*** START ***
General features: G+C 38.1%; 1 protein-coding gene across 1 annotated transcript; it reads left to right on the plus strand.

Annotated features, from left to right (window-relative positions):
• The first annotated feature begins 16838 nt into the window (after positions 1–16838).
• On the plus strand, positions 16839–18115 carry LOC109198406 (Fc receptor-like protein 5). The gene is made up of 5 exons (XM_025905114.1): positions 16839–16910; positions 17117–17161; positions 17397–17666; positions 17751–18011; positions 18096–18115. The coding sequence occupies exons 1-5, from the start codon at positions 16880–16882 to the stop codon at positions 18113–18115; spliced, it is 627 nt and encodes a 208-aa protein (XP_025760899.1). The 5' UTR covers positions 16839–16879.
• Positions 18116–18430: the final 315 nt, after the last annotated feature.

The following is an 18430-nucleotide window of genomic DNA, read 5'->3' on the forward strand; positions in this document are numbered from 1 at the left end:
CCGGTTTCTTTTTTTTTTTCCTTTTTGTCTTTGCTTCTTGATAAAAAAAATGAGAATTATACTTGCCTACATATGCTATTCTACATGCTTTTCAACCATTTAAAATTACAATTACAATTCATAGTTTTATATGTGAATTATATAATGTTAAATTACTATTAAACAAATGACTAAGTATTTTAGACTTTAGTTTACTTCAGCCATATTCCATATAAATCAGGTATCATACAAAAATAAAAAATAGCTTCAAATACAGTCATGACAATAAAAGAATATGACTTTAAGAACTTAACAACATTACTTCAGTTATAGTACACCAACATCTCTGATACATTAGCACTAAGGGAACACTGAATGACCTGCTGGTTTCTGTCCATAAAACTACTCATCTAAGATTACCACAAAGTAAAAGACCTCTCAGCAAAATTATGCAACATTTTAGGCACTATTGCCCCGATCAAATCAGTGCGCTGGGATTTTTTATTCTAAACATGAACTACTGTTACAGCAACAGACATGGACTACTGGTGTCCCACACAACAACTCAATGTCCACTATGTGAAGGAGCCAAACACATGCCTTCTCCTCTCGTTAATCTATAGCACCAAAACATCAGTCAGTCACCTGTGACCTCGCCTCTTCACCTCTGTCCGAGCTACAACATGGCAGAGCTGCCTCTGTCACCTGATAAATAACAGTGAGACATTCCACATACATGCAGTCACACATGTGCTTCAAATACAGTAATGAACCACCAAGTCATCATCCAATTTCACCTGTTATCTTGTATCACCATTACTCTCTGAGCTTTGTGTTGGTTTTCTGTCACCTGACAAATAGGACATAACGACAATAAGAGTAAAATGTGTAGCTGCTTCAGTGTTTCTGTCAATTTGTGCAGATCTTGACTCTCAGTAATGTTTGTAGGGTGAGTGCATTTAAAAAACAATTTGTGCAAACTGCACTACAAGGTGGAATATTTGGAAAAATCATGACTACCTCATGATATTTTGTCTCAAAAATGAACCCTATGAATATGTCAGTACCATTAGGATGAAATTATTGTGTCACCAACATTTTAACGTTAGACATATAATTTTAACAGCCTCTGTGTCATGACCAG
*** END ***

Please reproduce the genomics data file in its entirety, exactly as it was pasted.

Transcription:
General features: G+C 38.1%; 1 protein-coding gene across 1 annotated transcript; it reads left to right on the plus strand.

Annotated features, from left to right (window-relative positions):
• The first annotated feature begins 16838 nt into the window (after positions 1–16838).
• On the plus strand, positions 16839–18115 carry LOC109198406 (Fc receptor-like protein 5). The gene is made up of 5 exons (XM_025905114.1): positions 16839–16910; positions 17117–17161; positions 17397–17666; positions 17751–18011; positions 18096–18115. The coding sequence occupies exons 1-5, from the start codon at positions 16880–16882 to the stop codon at positions 18113–18115; spliced, it is 627 nt and encodes a 208-aa protein (XP_025760899.1). The 5' UTR covers positions 16839–16879.
• Positions 18116–18430: the final 315 nt, after the last annotated feature.

The following is an 18430-nucleotide window of genomic DNA, read 5'->3' on the forward strand; positions in this document are numbered from 1 at the left end:
CCGGTTTCTTTTTTTTTTTCCTTTTTGTCTTTGCTTCTTGATAAAAAAAATGAGAATTATACTTGCCTACATATGCTATTCTACATGCTTTTCAACCATTTAAAATTACAATTACAATTCATAGTTTTATATGTGAATTATATAATGTTAAATTACTATTAAACAAATGACTAAGTATTTTAGACTTTAGTTTACTTCAGCCATATTCCATATAAATCAGGTATCATACAAAAATAAAAAATAGCTTCAAATACAGTCATGACAATAAAAGAATATGACTTTAAGAACTTAACAACATTACTTCAGTTATAGTACACCAACATCTCTGATACATTAGCACTAAGGGAACACTGAATGACCTGCTGGTTTCTGTCCATAAAACTACTCATCTAAGATTACCACAAAGTAAAAGACCTCTCAGCAAAATTATGCAACATTTTAGGCACTATTGCCCCGATCAAATCAGTGCGCTGGGATTTTTTATTCTAAACATGAACTACTGTTACAGCAACAGACATGGACTACTGGTGTCCCACACAACAACTCAATGTCCACTATGTGAAGGAGCCAAACACATGCCTTCTCCTCTCGTTAATCTATAGCACCAAAACATCAGTCAGTCACCTGTGACCTCGCCTCTTCACCTCTGTCCGAGCTACAACATGGCAGAGCTGCCTCTGTCACCTGATAAATAACAGTGAGACATTCCACATACATGCAGTCACACATGTGCTTCAAATACAGTAATGAACCACCAAGTCATCATCCAATTTCACCTGTTATCTTGTATCACCATTACTCTCTGAGCTTTGTGTTGGTTTTCTGTCACCTGACAAATAGGACATAACGACAATAAGAGTAAAATGTGTAGCTGCTTCAGTGTTTCTGTCAATTTGTGCAGATCTTGACTCTCAGTAATGTTTGTAGGGTGAGTGCATTTAAAAAACAATTTGTGCAAACTGCACTACAAGGTGGAATATTTGGAAAAATCATGACTACCTCATGATATTTTGTCTCAAAAATGAACCCTATGAATATGTCAGTACCATTAGGATGAAATTATTGTGTCACCAACATTTTAACGTTAGACATATAATTTTAACAGCCTCTGTGTCATGACCAG